In the unauthorised sequel to Watchmen, Doomsday Clock #3 by Gary Frank and Geoff Johns, the stand-up comedian and friend/colleague of Alan Moore, Stewart Lee appeared as a stand-up comedian in Gotham, being bottled off-stage.
It was seen by some as a personal slight.
But on the Panel Borders podcast and radio show, Stewart Lee talked about that appearance in Doomsday Clock, in a discussion about his love of comics, that gave the appearance a different context.
He says, about comics and Alan Moore:
“I’ve been doing stand-up 30 years. I’d never be able to be as good in comics as I am at this, ‘cause I’d have come to it too late. You look at someone like Alan (Moore), he writes comics which are, at the same time… He sort of does – much better than me – partly what I do with stand-up, he writes comics that while they are fulfilling the needs of being a comic, they also interrogate the form, the mythology and the audience expectations. I’d never be able to get to that level now, I’ve left it too late.”
About Doomsday Clock:
“I’m glad you asked me about this, I’d like to clear something up. Gary Frank… About ten years ago, my friend Ben Moor, who’s a playwright and a performance artist and loves comics, I met him as a student and he often tells me what’s good. He told me: “You’re in a Hulk comic!”, I went: “you’re joking”, he goes: “you’re in the background of… there’s a fight between the Hulk and Doc Savage, and there’s a poster for your stand-up show in the background.” I went out to get it, and they’re all sold out, and Ben said: “I’ve got two, you can have one”. And I had it, and it’s really great – that’s a really amazing thing to me, I was really pleased.
Anyway, back to the podcast.
I found Gary Frank online and I bought the actual artwork off him and I’m sort of in correspondence with him – he’s a comedy fan as it turns out. Then about nine months ago he said: “I’ve got to draw a comedian being bottled off in Gotham City. Is it alright if it’s you?”, and I went: “Yeah, that’s be funny. That’d be great”. Then it comes out and it’s in that Doomsday Clock thing, which obviously, as I’m friends with Alan, I can’t even read it. I can’t even look at any of these things – you feel like you’ve betrayed him.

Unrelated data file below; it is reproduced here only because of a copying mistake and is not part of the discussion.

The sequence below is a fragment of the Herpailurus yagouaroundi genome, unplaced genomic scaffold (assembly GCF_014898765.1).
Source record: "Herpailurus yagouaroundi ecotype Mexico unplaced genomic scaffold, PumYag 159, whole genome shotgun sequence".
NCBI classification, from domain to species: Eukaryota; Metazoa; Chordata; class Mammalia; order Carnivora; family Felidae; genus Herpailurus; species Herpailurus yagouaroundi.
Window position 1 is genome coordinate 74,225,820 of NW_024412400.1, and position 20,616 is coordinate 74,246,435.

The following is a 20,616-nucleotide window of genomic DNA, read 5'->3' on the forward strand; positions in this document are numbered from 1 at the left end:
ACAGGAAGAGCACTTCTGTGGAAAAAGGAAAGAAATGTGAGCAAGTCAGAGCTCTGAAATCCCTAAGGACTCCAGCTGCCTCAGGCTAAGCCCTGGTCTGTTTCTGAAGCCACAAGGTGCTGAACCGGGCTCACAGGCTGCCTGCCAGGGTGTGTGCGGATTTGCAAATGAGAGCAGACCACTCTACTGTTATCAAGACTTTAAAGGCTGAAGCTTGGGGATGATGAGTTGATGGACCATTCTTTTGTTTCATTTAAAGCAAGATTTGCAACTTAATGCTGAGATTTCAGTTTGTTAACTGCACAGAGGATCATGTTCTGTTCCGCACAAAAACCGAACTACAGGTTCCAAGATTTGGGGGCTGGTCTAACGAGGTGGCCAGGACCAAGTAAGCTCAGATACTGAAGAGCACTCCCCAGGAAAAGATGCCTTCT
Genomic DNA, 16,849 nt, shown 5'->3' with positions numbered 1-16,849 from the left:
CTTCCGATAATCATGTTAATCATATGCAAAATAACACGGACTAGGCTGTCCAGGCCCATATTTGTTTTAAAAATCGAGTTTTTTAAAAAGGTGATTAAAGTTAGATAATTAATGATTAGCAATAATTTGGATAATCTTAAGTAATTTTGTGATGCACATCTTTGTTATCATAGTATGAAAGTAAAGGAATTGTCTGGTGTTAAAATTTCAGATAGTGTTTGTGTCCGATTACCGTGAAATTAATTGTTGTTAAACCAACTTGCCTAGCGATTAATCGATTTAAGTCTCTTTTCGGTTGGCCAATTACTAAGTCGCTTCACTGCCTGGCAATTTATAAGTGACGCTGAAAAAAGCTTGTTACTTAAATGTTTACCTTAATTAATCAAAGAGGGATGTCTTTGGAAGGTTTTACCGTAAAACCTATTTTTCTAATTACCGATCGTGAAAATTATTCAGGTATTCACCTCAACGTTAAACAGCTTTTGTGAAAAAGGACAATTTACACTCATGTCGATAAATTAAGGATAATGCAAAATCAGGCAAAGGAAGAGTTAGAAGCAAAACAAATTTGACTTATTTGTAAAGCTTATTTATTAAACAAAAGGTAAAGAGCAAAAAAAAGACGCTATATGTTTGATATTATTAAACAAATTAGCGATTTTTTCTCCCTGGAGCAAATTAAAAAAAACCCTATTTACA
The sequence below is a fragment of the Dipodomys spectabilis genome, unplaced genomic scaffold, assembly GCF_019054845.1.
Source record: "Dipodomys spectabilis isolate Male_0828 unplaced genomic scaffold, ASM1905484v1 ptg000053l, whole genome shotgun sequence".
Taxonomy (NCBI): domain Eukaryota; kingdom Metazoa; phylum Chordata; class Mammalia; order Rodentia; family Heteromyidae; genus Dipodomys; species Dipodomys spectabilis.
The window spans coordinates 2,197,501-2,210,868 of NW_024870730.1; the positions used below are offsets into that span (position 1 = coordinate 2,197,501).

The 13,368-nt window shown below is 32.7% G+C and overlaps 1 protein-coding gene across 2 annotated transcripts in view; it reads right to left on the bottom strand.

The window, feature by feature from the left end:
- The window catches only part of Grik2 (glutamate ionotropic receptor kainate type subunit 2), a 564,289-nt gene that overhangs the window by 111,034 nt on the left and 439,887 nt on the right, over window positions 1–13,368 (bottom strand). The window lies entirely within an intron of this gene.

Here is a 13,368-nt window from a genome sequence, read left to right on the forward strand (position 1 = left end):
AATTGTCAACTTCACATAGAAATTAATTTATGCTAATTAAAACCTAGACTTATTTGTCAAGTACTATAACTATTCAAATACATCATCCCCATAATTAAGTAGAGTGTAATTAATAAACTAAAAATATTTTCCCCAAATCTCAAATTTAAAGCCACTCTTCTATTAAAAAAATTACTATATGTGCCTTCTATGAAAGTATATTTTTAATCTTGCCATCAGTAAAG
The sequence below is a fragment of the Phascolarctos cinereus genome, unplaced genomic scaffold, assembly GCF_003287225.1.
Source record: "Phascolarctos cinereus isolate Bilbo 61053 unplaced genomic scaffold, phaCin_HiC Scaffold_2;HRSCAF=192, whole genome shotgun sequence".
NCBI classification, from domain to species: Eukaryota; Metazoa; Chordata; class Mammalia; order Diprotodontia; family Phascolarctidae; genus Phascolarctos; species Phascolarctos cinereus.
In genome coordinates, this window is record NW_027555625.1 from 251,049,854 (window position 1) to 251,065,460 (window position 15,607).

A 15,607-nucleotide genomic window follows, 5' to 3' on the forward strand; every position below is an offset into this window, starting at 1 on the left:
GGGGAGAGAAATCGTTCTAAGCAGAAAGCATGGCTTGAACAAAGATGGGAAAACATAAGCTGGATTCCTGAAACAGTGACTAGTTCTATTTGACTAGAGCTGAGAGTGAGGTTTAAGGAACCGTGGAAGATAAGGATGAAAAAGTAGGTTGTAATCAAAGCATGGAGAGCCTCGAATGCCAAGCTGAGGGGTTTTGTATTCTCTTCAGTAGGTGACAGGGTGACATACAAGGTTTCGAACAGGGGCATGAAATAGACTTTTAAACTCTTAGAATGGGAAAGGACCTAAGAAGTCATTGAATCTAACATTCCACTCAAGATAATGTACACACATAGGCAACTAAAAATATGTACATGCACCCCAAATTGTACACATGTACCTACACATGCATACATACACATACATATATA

Then this thing started on the internet saying it was a deliberate attempt to annoy him, because they (DC) would have known that I knew. Actually, I don’t think Gary put two and two together at all. But I looked at that bit – it was really funny, I liked it. I liked that I was going down really badly, even in a fictional world…
I was very embarrassed it caused this minor comics world fuss, because I just thought it was… I didn’t know what it was. I thought it was funny. To be honest, even if he’d said to me: “It’s for Doomsday Clock”, which he didn’t, I wouldn’t have even known what that was, because I don’t want to spoil the hermetically sealed perfection of Watchmen. I don’t want to see it in any other form. I don’t want to see a film. I don’t want it to be diluted. Just leave it.
It’s worth listening to the interview as a whole (which follows a great chat with Josie Long also on comics, and being controversial in the pages of Alan Moore’s Dodgem Logic) — he talks about what happened to that Hulk comic when he met Jonathan Ross, and about how to help support the radio station the interview was broadcast on.
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